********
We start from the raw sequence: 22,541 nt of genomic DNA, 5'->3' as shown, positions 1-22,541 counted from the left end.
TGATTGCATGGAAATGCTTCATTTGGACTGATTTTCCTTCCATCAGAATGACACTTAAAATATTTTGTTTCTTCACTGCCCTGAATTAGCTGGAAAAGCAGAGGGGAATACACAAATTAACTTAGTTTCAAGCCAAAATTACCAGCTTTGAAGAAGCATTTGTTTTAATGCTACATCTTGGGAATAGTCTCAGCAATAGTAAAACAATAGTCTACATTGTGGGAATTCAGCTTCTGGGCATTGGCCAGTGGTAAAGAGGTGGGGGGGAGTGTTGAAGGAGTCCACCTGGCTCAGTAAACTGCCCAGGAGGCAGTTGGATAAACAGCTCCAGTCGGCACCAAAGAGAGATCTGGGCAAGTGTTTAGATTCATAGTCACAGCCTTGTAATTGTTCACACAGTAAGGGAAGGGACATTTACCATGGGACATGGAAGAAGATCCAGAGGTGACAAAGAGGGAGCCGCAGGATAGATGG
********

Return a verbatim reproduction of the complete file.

We start from the raw sequence: 22,541 nt of genomic DNA, 5'->3' as shown, positions 1-22,541 counted from the left end.
TGATTGCATGGAAATGCTTCATTTGGACTGATTTTCCTTCCATCAGAATGACACTTAAAATATTTTGTTTCTTCACTGCCCTGAATTAGCTGGAAAAGCAGAGGGGAATACACAAATTAACTTAGTTTCAAGCCAAAATTACCAGCTTTGAAGAAGCATTTGTTTTAATGCTACATCTTGGGAATAGTCTCAGCAATAGTAAAACAATAGTCTACATTGTGGGAATTCAGCTTCTGGGCATTGGCCAGTGGTAAAGAGGTGGGGGGGAGTGTTGAAGGAGTCCACCTGGCTCAGTAAACTGCCCAGGAGGCAGTTGGATAAACAGCTCCAGTCGGCACCAAAGAGAGATCTGGGCAAGTGTTTAGATTCATAGTCACAGCCTTGTAATTGTTCACACAGTAAGGGAAGGGACATTTACCATGGGACATGGAAGAAGATCCAGAGGTGACAAAGAGGGAGCCGCAGGATAGATGG